by Andre Gardner
All of The Beatles have made guest appearances on recordings by other artists, but none more than George Harrison, who was born today in 1943. Of course he’s done guitar work on solo songs by two of his Beatles brothers, John Lennon and Ringo Starr, (his work on John’s “Oh My Love” is simply gorgeous and his guitar on Ringo’s song “Back Off Boogaloo” is bitingly flawless), but George pitched in on other artist’s songs right up until his passing. In many cases, though, you won’t see his name on the album’s liner notes. Several of his acknowledgements have been under pseudonyms – a combination of avoiding legal issues and George’s Monty Python-ish sense of humor.
Here are a sample of George’s contributions on songs by others, and the nickname he used, where applicable:
Badge by Cream.
George co-wrote and played rhythm guitar, opposite Eric Clapton’s lead work on the classic track from Cream’s 1969 farewell album, “Goodbye.” Since his name couldn’t appear on the album, George was listed as “L’Angelo Mysterioso.” You can hear his rhythm “chunks” on the intro, in particular.
Banana Anna by Nicky Hopkins.
Hopkins, the most in-demand session keyboardist in the 60s and 70s, put out a solo album in 1973. It was largely recorded at The Beatles’ Apple Studios, and George (credited as “George O’Hara”) plays guitar on five of the tracks. “Banana Anna” was one. Hopkins would work with George on another song that year, which follows this clip.
Basketball Jones – Cheech And Chong.
When Cheech and Chong were at A&M Studios in L.A. working on their “Los Cochinos” album in 1973, they found out George was next door doing some work in another studio. Their producer, Lou Adler, stopped over to ask George if he’d like to play some guitar on the Cheech & Chong track and, since George and Chong were friends, and Nicky Hopkins was there playing keyboards, he happily obliged. George is playing lead guitar on this song and contributed one of the many backing vocals at the end.
You’re Breaking My Heart – Harry Nilsson.
First off, the lyrics are a definite NSFW or near kids!! It’s amazing that Harry wanted to actually release this as a single, but there was no way RCA would do that. He had to talk the label into putting the song on his album “Son Of Schmilsson” at all! George plays slide guitar on the tune, and once again Nicky Hopkins is on the keyboards. Peter Frampton is on the song, too, playing guitar.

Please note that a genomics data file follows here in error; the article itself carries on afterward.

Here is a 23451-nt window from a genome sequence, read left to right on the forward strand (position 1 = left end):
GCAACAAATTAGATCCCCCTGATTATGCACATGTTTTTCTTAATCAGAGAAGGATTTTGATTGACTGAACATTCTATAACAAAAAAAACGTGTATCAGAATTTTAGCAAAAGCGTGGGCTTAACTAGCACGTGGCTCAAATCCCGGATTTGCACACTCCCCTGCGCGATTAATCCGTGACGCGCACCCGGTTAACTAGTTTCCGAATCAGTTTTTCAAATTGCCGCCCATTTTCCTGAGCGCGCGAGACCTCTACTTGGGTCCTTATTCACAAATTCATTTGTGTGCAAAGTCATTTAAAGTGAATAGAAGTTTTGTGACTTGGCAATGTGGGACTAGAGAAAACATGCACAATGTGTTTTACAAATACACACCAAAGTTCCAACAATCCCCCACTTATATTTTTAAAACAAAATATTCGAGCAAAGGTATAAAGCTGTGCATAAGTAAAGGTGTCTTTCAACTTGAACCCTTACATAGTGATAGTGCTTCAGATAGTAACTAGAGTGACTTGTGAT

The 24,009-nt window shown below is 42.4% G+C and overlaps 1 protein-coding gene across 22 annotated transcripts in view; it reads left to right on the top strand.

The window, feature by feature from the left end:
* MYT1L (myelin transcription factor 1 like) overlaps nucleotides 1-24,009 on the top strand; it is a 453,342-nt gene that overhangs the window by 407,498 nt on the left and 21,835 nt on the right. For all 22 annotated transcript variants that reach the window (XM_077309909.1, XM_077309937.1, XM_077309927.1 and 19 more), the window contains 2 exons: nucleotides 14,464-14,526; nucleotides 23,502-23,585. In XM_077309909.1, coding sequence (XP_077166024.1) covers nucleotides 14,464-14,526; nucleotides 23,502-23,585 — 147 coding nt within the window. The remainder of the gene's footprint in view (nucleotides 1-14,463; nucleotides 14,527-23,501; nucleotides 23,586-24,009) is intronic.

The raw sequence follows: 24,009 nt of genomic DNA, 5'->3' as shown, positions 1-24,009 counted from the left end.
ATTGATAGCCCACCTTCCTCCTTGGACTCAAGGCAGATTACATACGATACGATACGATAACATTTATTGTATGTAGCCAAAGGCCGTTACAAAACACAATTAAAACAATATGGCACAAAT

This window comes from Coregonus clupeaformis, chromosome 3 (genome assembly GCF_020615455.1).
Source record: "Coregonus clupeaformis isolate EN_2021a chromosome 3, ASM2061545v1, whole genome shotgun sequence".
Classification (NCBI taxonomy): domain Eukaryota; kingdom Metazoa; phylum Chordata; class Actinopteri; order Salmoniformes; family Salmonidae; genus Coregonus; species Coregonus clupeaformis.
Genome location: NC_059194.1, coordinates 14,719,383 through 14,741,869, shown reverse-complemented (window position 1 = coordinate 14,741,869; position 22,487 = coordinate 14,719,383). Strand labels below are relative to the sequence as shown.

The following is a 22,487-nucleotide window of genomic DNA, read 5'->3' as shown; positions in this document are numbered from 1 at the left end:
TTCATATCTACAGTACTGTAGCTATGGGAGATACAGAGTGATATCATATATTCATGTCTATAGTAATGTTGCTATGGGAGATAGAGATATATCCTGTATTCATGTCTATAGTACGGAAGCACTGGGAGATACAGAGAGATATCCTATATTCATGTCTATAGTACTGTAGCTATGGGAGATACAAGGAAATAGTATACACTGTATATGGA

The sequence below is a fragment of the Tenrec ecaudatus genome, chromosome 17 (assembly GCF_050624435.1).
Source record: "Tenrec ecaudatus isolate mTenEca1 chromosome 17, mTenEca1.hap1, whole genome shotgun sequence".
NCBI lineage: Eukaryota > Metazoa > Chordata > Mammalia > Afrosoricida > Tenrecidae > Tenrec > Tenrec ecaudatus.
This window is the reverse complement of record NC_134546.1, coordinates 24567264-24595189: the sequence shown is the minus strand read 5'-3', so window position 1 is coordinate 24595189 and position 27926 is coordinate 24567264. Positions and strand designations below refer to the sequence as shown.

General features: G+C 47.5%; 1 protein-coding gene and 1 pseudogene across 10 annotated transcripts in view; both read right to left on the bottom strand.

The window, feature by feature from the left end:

Tell The Truth – Derek And The Dominos/Bobby Whitlock
Clapton’s Derek & The Dominos played on several tracks on George’s “All Things Must Pass” album, and George returned the favor by hooking the band up with the album’s producer Phil Spector to produce their first single at Apple Studios. George played guitar on both sides of the single, “Tell The Truth” and “Roll It Over.” Almost immediately after it was released as a single, the band withdrew the release, claiming they had recorded the song at too fast a tempo. They re-recorded the song for inclusion on their debut album, “Layla And Other Assorted Love Songs” without George. In 1971, Derek & The Dominos keyboardist Bobby Whitlock recorded a version of “Tell The Truth,” more in the feel of the original 1970 recording, for his solo album, “Raw Velvet,” and George played guitar on that version as well!
Far East Man – Ronnie Wood.
Both George and Ronnie, who wrote the song together, released versions of the track on their respective solo albums in 1974. George guested on Ronnie’s version, playing guitar.
Leave A Light On – Belinda Carlisle.
When the former Go-Go’s lead singer was working on her third solo album, “Runaway Horses” in 1988, her producer suggested she find someone “cool” to play the lead guitar part. Carlisle had met George previously and suggested him and, after a few phone calls to the right people, he agreed to come and play slide guitar. George said in an interview that it was the best slide guitar part he’d ever played on a song. See if you agree!
Walk A Thin Line – Mick Fleetwood.
Written by Lindsey Buckingham, and originally appearing on Fleetwood Mac’s “Tusk” album, “Walk A Thin Line” was re-recorded by Mick Fleetwood for his African music-influenced debut solo album, “The Visitor.” After recording the basic track in Ghana, Fleetwood returned to London for overdubs, and it was there that he ran into George Harrison. George was all too happy to add some slide guitar to the song.
The Bluest Blues – Alvin Lee.
George and the Ten Years After guitarist were neighbors in Henley-On-Thames and would frequently get together and play. In 1994, Lee put out a solo album called “I Hear You Rockin’,” and George plays one of the bluesiest slide guitar solos ever on this tasty track.